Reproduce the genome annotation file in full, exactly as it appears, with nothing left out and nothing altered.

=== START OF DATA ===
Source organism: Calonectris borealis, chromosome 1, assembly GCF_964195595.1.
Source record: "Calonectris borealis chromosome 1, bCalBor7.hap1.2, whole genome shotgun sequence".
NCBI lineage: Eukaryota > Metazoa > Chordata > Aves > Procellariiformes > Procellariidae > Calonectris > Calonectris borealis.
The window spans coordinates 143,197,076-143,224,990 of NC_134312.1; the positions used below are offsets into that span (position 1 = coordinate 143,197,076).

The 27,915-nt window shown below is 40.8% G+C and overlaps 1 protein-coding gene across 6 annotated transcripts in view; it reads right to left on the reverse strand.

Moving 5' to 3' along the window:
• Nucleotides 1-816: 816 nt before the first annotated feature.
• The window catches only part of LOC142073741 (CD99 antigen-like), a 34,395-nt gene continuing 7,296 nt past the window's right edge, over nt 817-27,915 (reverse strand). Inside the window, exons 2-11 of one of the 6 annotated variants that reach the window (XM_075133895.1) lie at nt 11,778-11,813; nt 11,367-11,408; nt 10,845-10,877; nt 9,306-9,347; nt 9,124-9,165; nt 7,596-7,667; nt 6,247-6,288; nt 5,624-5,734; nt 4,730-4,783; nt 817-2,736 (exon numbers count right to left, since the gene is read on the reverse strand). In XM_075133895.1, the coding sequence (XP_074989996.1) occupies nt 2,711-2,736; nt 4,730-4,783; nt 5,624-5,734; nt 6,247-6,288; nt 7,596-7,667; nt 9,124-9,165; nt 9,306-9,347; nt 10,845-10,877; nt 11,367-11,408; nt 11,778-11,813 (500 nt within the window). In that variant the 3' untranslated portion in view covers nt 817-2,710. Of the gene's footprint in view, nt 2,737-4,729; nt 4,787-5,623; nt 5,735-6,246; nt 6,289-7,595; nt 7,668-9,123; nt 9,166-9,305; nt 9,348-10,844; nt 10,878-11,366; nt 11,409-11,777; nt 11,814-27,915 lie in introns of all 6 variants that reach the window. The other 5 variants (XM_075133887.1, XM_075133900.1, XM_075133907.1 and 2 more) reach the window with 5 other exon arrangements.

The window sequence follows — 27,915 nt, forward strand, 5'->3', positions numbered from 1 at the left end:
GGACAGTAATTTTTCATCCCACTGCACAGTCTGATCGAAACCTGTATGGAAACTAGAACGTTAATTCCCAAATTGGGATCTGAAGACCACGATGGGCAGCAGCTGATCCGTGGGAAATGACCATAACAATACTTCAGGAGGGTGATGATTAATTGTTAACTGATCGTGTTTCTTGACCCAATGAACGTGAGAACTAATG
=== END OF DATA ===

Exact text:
Source organism: Calonectris borealis, chromosome 1, assembly GCF_964195595.1.
Source record: "Calonectris borealis chromosome 1, bCalBor7.hap1.2, whole genome shotgun sequence".
NCBI lineage: Eukaryota > Metazoa > Chordata > Aves > Procellariiformes > Procellariidae > Calonectris > Calonectris borealis.
The window spans coordinates 143,197,076-143,224,990 of NC_134312.1; the positions used below are offsets into that span (position 1 = coordinate 143,197,076).

The 27,915-nt window shown below is 40.8% G+C and overlaps 1 protein-coding gene across 6 annotated transcripts in view; it reads right to left on the reverse strand.

Moving 5' to 3' along the window:
• Nucleotides 1-816: 816 nt before the first annotated feature.
• The window catches only part of LOC142073741 (CD99 antigen-like), a 34,395-nt gene continuing 7,296 nt past the window's right edge, over nt 817-27,915 (reverse strand). Inside the window, exons 2-11 of one of the 6 annotated variants that reach the window (XM_075133895.1) lie at nt 11,778-11,813; nt 11,367-11,408; nt 10,845-10,877; nt 9,306-9,347; nt 9,124-9,165; nt 7,596-7,667; nt 6,247-6,288; nt 5,624-5,734; nt 4,730-4,783; nt 817-2,736 (exon numbers count right to left, since the gene is read on the reverse strand). In XM_075133895.1, the coding sequence (XP_074989996.1) occupies nt 2,711-2,736; nt 4,730-4,783; nt 5,624-5,734; nt 6,247-6,288; nt 7,596-7,667; nt 9,124-9,165; nt 9,306-9,347; nt 10,845-10,877; nt 11,367-11,408; nt 11,778-11,813 (500 nt within the window). In that variant the 3' untranslated portion in view covers nt 817-2,710. Of the gene's footprint in view, nt 2,737-4,729; nt 4,787-5,623; nt 5,735-6,246; nt 6,289-7,595; nt 7,668-9,123; nt 9,166-9,305; nt 9,348-10,844; nt 10,878-11,366; nt 11,409-11,777; nt 11,814-27,915 lie in introns of all 6 variants that reach the window. The other 5 variants (XM_075133887.1, XM_075133900.1, XM_075133907.1 and 2 more) reach the window with 5 other exon arrangements.

The window sequence follows — 27,915 nt, forward strand, 5'->3', positions numbered from 1 at the left end:
GGACAGTAATTTTTCATCCCACTGCACAGTCTGATCGAAACCTGTATGGAAACTAGAACGTTAATTCCCAAATTGGGATCTGAAGACCACGATGGGCAGCAGCTGATCCGTGGGAAATGACCATAACAATACTTCAGGAGGGTGATGATTAATTGTTAACTGATCGTGTTTCTTGACCCAATGAACGTGAGAACTAATG